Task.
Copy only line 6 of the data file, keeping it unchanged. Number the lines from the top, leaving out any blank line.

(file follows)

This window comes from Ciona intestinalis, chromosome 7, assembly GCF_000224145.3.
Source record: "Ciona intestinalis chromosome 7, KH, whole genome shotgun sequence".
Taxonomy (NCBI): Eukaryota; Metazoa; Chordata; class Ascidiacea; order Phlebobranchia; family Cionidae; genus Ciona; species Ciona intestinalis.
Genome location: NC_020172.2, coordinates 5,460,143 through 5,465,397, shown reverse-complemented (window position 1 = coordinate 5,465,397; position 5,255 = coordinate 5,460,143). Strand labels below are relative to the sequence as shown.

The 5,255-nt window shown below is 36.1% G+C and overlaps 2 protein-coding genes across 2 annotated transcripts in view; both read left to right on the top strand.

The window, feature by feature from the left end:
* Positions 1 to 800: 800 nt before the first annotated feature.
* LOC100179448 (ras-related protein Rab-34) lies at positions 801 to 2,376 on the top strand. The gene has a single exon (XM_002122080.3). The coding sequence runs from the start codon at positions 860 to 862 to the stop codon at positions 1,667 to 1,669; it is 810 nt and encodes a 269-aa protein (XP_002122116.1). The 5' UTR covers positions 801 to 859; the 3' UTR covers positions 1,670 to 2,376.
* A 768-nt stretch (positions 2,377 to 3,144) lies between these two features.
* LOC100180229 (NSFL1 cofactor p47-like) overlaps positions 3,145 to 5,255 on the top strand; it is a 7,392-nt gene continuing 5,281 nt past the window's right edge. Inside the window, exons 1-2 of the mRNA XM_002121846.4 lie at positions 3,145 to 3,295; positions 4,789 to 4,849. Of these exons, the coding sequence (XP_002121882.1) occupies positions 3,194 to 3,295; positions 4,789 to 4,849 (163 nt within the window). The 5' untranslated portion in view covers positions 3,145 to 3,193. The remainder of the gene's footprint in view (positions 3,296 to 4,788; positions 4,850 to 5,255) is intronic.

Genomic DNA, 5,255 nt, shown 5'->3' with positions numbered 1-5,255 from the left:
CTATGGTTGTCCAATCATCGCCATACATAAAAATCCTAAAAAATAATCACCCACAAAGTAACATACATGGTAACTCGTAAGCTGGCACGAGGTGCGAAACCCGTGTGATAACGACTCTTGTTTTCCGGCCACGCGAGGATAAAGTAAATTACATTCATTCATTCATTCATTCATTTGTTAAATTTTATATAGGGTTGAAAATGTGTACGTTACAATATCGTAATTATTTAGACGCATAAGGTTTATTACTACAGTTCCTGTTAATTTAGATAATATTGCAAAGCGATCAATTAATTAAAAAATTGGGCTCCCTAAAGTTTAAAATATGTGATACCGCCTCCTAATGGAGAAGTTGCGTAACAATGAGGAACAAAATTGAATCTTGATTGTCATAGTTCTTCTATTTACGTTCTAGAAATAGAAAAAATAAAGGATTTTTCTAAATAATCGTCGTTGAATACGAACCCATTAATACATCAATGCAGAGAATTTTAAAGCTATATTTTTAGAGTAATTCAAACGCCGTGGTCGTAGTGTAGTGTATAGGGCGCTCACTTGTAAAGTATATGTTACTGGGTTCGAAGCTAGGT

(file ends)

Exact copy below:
The window, feature by feature from the left end: